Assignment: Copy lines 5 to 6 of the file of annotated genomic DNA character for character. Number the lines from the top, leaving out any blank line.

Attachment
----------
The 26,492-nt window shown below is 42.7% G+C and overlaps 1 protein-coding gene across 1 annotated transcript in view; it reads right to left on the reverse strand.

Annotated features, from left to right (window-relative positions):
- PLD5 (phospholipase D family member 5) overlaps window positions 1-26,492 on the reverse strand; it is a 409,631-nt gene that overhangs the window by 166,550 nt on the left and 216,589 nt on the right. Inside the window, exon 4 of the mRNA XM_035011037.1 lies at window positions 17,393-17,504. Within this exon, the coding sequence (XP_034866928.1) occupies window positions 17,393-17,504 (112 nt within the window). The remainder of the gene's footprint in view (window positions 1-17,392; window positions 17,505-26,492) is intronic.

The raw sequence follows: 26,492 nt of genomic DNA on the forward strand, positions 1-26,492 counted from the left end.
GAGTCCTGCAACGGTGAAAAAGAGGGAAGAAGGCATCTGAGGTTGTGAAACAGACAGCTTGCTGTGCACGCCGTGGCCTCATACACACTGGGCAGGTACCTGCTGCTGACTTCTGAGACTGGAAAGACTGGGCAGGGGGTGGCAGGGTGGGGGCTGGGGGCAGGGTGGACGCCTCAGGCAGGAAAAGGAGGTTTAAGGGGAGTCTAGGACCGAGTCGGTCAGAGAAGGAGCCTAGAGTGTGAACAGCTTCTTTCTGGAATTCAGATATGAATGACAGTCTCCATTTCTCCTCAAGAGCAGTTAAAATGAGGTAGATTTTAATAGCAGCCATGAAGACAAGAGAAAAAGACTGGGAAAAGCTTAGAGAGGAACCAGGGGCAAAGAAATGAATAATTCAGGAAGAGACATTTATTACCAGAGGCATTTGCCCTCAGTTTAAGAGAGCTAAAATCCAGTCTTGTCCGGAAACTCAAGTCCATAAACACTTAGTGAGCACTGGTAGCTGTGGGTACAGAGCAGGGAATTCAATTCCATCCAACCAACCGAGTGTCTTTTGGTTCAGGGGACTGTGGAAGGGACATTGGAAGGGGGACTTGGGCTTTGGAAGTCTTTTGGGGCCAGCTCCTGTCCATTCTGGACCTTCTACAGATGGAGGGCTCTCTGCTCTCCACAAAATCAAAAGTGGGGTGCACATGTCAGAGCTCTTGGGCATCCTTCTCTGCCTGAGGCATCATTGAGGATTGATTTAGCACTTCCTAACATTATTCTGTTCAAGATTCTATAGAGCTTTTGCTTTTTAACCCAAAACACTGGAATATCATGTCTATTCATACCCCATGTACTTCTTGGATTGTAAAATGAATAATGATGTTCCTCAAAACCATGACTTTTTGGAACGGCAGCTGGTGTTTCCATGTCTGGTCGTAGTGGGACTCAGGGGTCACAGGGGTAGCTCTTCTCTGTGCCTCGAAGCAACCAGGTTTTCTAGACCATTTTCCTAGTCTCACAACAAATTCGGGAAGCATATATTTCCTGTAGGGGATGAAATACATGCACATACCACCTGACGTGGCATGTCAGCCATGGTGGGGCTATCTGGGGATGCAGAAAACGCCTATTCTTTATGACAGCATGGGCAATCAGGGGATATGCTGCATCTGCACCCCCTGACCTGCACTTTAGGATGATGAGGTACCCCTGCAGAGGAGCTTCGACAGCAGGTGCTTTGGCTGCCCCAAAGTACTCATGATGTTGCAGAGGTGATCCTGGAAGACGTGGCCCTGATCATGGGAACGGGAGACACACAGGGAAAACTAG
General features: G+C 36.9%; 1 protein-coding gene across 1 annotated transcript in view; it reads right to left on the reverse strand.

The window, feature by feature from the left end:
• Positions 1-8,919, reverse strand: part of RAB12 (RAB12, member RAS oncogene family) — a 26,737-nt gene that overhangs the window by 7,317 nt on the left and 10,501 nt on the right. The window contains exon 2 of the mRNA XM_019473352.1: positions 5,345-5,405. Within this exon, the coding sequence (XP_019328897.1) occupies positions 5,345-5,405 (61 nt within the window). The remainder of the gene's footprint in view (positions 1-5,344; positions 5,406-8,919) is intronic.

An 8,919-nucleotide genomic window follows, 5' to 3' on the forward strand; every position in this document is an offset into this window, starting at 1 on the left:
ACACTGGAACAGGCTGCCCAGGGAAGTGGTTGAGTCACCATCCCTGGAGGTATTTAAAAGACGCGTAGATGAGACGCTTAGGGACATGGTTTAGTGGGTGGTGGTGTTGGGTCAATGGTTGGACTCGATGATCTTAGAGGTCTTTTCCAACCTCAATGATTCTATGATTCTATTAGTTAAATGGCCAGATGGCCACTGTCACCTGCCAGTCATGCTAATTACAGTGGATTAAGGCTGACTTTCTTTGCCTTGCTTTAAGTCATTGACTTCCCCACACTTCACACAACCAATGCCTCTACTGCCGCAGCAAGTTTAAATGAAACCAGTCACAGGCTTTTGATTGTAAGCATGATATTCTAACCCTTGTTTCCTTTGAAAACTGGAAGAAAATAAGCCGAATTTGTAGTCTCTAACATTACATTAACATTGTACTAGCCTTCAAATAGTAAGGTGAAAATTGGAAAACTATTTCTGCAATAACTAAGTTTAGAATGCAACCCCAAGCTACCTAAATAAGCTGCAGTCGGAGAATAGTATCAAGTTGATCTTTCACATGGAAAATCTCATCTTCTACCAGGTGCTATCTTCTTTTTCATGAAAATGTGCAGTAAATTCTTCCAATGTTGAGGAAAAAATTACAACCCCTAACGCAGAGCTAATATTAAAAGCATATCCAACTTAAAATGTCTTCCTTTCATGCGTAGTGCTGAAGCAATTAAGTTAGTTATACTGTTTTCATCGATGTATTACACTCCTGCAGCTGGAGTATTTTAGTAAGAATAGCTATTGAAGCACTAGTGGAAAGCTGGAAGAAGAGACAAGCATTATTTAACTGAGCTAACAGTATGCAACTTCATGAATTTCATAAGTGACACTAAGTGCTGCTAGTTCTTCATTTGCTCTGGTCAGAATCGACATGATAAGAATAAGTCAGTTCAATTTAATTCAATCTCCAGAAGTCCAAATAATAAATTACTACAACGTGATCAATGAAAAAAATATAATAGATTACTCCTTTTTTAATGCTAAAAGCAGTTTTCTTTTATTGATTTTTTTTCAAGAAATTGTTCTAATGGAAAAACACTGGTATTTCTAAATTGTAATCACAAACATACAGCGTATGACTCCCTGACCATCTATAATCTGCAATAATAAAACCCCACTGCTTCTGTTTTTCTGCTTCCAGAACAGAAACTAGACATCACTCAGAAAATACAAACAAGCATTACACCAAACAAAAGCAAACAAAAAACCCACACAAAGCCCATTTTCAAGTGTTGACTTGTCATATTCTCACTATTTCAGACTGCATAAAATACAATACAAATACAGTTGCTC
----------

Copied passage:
GAGTCCTGCAACGGTGAAAAAGAGGGAAGAAGGCATCTGAGGTTGTGAAACAGACAGCTTGCTGTGCACGCCGTGGCCTCATACACACTGGGCAGGTACCTGCTGCTGACTTCTGAGACTGGAAAGACTGGGCAGGGGGTGGCAGGGTGGGGGCTGGGGGCAGGGTGGACGCCTCAGGCAGGAAAAGGAGGTTTAAGGGGAGTCTAGGACCGAGTCGGTCAGAGAAGGAGCCTAGAGTGTGAACAGCTTCTTTCTGGAATTCAGATATGAATGACAGTCTCCATTTCTCCTCAAGAGCAGTTAAAATGAGGTAGATTTTAATAGCAGCCATGAAGACAAGAGAAAAAGACTGGGAAAAGCTTAGAGAGGAACCAGGGGCAAAGAAATGAATAATTCAGGAAGAGACATTTATTACCAGAGGCATTTGCCCTCAGTTTAAGAGAGCTAAAATCCAGTCTTGTCCGGAAACTCAAGTCCATAAACACTTAGTGAGCACTGGTAGCTGTGGGTACAGAGCAGGGAATTCAATTCCATCCAACCAACCGAGTGTCTTTTGGTTCAGGGGACTGTGGAAGGGACATTGGAAGGGGGACTTGGGCTTTGGAAGTCTTTTGGGGCCAGCTCCTGTCCATTCTGGACCTTCTACAGATGGAGGGCTCTCTGCTCTCCACAAAATCAAAAGTGGGGTGCACATGTCAGAGCTCTTGGGCATCCTTCTCTGCCTGAGGCATCATTGAGGATTGATTTAGCACTTCCTAACATTATTCTGTTCAAGATTCTATAGAGCTTTTGCTTTTTAACCCAAAACACTGGAATATCATGTCTATTCATACCCCATGTACTTCTTGGATTGTAAAATGAATAATGATGTTCCTCAAAACCATGACTTTTTGGAACGGCAGCTGGTGTTTCCATGTCTGGTCGTAGTGGGACTCAGGGGTCACAGGGGTAGCTCTTCTCTGTGCCTCGAAGCAACCAGGTTTTCTAGACCATTTTCCTAGTCTCACAACAAATTCGGGAAGCATATATTTCCTGTAGGGGATGAAATACATGCACATACCACCTGACGTGGCATGTCAGCCATGGTGGGGCTATCTGGGGATGCAGAAAACGCCTATTCTTTATGACAGCATGGGCAATCAGGGGATATGCTGCATCTGCACCCCCTGACCTGCACTTTAGGATGATGAGGTACCCCTGCAGAGGAGCTTCGACAGCAGGTGCTTTGGCTGCCCCAAAGTACTCATGATGTTGCAGAGGTGATCCTGGAAGACGTGGCCCTGATCATGGGAACGGGAGACACACAGGGAAAACTAG
General features: G+C 36.9%; 1 protein-coding gene across 1 annotated transcript in view; it reads right to left on the reverse strand.